Minneapolis Growth Expands to Suburbs
- Aug 18, 2011
Minneapolis—The economy of the Twin Cities remains diverse and stable, reports Solomon Poretsky, regional manager in Marcus & Millichap’s Bloomington, Minn. office.
“You have stable companies here. … We have a combination of a highly productive and educated labor force and solid businesses that need to employ people,” he tells MHN. “Our hope is we’ll add 21,000 workers this year for the metro.”
The most recent Minneapolis-St. Paul-Bloomington unemployment rate was 6.9 percent, according to the Bureau of Labor Statistics.
“As rural and exurban people urbanize and suburbanize, Minneapolis is really the second regional center after Chicago,” Poretsky notes.
Average vacancy market-wide is projected to drop 110 bps this year, to 2.7 percent, according to Marcus & Millichap’s most recent report. Class A vacancy is at 3.2 percent, while Class B/C vacancy is 2.6 percent.
While most of the building in the metro over the last few years has been urban infill, Poretsky observes a trend toward some suburban development. In the corporate suburb of Bloomington, for example, 500 units are about to break ground. “Over the last couple of years the growth had been concentrated in Minneapolis proper; we are seeing that growth expanding now to the suburbs and St. Paul,” he says.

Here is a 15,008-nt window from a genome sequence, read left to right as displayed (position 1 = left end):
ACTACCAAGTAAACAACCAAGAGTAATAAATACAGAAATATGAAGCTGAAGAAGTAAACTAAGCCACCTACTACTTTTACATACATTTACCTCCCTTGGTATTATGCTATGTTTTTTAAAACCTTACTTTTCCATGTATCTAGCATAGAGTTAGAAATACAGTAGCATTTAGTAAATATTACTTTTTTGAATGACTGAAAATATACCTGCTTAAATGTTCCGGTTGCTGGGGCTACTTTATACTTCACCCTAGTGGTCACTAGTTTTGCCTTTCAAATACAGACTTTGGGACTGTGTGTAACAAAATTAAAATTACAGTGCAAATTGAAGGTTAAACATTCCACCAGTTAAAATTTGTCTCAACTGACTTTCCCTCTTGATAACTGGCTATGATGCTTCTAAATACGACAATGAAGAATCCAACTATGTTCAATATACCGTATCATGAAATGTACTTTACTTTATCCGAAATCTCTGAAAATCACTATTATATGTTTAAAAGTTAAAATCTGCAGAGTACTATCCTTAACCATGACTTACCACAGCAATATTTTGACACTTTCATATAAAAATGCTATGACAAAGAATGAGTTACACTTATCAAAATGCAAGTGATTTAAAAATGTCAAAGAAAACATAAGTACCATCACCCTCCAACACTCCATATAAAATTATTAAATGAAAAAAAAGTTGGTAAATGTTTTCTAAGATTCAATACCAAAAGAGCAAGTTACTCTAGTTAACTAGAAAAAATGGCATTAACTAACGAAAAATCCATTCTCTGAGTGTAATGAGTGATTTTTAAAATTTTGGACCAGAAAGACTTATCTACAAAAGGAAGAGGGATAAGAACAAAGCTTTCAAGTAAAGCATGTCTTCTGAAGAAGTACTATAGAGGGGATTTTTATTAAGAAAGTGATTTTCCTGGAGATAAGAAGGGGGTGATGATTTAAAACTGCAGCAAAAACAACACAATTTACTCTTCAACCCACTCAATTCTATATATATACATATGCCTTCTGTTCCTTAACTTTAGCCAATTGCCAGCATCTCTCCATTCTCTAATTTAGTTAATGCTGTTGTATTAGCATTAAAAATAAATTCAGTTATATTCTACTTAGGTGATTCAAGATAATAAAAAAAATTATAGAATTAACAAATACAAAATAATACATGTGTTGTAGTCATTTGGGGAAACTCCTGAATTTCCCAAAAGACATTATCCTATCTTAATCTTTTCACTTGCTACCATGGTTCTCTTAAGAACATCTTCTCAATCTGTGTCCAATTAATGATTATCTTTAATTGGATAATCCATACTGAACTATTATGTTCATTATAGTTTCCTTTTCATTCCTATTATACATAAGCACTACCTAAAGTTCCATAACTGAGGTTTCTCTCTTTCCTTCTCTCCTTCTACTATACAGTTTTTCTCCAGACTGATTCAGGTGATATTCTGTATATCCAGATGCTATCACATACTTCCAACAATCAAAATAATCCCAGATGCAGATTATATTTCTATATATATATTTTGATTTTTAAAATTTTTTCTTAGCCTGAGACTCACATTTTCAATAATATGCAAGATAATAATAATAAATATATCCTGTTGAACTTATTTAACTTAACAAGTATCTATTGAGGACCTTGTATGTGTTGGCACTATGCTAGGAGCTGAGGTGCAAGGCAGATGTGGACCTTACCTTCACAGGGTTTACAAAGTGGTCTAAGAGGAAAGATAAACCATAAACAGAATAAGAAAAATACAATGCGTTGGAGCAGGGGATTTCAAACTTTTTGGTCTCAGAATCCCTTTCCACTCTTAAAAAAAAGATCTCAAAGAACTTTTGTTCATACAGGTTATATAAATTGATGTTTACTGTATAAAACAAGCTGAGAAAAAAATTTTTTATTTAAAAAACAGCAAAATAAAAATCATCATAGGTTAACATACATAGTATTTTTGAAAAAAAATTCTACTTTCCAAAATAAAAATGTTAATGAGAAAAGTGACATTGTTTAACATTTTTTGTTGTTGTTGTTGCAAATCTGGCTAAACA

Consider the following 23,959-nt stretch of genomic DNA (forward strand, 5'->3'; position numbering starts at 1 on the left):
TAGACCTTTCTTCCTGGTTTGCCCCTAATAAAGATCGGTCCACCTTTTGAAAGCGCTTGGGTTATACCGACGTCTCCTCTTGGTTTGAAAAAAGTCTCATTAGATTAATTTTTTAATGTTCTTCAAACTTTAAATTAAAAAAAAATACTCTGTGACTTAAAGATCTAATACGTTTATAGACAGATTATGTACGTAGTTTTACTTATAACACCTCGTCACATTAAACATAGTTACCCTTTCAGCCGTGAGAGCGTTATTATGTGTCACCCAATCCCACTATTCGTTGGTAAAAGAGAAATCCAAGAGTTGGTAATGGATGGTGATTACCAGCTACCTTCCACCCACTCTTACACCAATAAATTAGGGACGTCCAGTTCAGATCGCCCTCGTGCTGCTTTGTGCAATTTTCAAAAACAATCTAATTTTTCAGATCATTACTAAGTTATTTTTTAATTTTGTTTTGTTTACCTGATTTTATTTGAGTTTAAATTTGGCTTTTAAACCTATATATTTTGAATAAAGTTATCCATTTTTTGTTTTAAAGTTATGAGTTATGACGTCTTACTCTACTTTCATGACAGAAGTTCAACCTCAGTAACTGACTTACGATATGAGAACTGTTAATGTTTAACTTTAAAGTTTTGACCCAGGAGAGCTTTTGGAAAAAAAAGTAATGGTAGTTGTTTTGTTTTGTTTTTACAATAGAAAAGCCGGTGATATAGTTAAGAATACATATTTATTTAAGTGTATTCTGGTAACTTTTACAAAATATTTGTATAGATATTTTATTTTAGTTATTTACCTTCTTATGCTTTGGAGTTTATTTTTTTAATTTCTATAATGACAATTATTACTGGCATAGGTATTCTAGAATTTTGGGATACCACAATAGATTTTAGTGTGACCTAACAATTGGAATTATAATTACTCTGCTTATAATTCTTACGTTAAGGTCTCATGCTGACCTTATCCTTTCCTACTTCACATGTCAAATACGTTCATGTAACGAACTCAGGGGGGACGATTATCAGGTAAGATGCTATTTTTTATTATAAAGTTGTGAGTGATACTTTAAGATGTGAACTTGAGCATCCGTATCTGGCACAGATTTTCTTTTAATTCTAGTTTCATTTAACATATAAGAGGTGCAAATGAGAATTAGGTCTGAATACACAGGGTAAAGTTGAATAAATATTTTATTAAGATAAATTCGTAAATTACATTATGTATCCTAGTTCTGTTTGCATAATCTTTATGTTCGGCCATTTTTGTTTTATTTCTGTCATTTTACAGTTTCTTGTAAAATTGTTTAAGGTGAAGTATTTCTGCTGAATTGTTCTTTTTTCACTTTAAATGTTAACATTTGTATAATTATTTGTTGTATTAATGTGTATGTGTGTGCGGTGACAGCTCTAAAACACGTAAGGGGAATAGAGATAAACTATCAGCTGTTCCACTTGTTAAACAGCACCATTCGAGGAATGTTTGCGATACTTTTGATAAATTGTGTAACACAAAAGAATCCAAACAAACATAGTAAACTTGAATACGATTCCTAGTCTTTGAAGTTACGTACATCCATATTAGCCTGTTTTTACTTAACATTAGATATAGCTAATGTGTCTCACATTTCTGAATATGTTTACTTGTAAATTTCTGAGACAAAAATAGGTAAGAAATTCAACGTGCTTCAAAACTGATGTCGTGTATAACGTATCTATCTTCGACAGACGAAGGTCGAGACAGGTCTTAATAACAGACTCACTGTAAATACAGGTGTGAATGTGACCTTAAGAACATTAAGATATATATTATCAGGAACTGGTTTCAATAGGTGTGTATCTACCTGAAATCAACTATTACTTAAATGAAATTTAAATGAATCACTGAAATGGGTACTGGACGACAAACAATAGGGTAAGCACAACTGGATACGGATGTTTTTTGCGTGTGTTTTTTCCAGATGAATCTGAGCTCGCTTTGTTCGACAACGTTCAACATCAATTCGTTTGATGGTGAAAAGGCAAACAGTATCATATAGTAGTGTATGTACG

Approximately 600 units are slated to come online this year. About 1,250 units are underway in the metro, with the planning pipeline comprised of more than 1,800 apartments for the metro, according to the report.
Also according to the report, as occupancy continues to rise, Class A asking rents could reach historical highs, thus pushing more renters down the quality scale in the second half of the year and reducing Class B and C vacancies.
By the end of the year, market-wide asking and effective rents are projected to increase 2.7 percent and 3.4 percent, respectively.
In the past year, sales activity increased more than 40 percent, with discounted properties dragging down the median price 6 percent year-over-year, to $51,800 per unit. Top-tier properties, however, are trading at an average of $100,000 per unit.
Average cap rates are currently in the low-8 percent range, with lower-tier properties achieving 10 percent cap rates, while top-tier assets are trading in the mid-5 to low-6 percent range.
“Minneapolis generally tracks the U.S., except our highs aren’t as high and our lows aren’t as low,” points out Poretsky, who asserts that the market will remain strong given its relatively high land costs—for a Midwestern market—and relatively low rents.
“The most expensive submarket is the city proper, and the effective rent level is $1,000 per month,” he tells MHN. “There are not a lot of desirable places to live where the most expensive area is $1,000 a month,” he points out.